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Can someone confirnm this  RSS feed

 
Dan Patrick
Greenhorn
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I came across some statements regarding immutable objects that I was wondering what you all think of this. I am finding it hard to reason out some the statements in the foolowing post I came across on some java list server. Please comment if you can. Particularly with regard to immutable objects.
>
> ... a program that has a high proportion of immutable objects
> is easier to reason about than otherwise, since you are, in effect,
> programming with constants. This is a very important and useful
> technique that should not be overlooked. Note that in lisp/scheme,
Joe's response is head-on but not quite forcecful enough.
Java's automatic memory management is the key attribute that makes it
radically different from C++. While the two share a grammar (well, some
elements of grammar), they are as different as night and day when it comes
to the memory model and hence memory safety.

- A programming style that works in C++ is almost certainly bad for
any Java implementation out there.
- A Java program is only a little bit or less memory-intensive than
an equivalent Scheme program written by equally competent programmers.
- Following Joe's advice and working with mostly-immutable data is
*extremely* helpful for Java's garbage collectors.

???
 
Mark Herschberg
Sheriff
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I can't confirm that. If it's wrong, then of course, ti can't be confirmed, but something like that is hard to disprove.
I don't think such a program is easier to reason about. I've got plenty of programs in which I create an object over here, and then read from it over there. That's not much harder to think about, becauase remembering the "over there location" reqiures only a few more bits then "immutable." (While "over there location" may have many more bit in terms of name, its relation to the ovject being passed is similar enough that it only requires a little additional information. Of course, this really comes down to (human) memory models.) I am a big fan of making something slightly less efficent if its easier to understand/maintain. That being said, I don't think I'd ever make something immutable for that reason.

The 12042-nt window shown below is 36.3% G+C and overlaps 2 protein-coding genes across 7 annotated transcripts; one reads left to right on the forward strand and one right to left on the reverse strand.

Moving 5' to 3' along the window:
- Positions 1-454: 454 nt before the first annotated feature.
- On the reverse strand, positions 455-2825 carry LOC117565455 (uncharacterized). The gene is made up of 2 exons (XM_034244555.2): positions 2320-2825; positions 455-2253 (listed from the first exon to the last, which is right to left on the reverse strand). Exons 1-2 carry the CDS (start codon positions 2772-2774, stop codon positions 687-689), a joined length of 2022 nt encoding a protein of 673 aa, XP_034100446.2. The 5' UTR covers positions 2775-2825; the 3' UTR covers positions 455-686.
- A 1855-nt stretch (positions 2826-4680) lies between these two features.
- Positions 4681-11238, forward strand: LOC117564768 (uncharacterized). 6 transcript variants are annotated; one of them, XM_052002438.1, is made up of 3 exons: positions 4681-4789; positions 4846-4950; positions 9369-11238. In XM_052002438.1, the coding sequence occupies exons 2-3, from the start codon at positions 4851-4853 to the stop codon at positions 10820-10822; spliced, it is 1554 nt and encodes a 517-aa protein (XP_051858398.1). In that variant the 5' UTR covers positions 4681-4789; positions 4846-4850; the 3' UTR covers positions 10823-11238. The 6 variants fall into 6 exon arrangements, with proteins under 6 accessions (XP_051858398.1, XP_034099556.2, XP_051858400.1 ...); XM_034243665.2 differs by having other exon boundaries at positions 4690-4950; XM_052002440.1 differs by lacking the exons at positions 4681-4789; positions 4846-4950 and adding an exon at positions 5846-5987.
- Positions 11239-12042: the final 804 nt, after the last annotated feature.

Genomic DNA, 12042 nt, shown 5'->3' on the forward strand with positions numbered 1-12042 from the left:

I've yet to see any reason why C++ structure wouldn't work in Java. How do they figure Java and Scheme programs are memory equivalent? Is there some study they cite, or is this speculation?
--Mark
 
Michael Morris
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I am a big fan of making something slightly less efficent if its easier to understand/maintain. That being said, I don't think I'd ever make something immutable for that reason.
Amen to that. My feelings on immutables is sort of like "if the shoe fits." In some classes immutability just makes sense. For example when using a Flyweight pattern with value objects of some sort. You can lazily instantiate each object when a different value is required and cache that object for later retrieval. The core Java API offers great examples of classes that should be immutabl: String, Integer, Double, etc. I think any developer that puts perfomance ahead of analysis and design has got his priorities mixed up. Rule 1: Get it right, Rule 2: Tune it if you have to.
 
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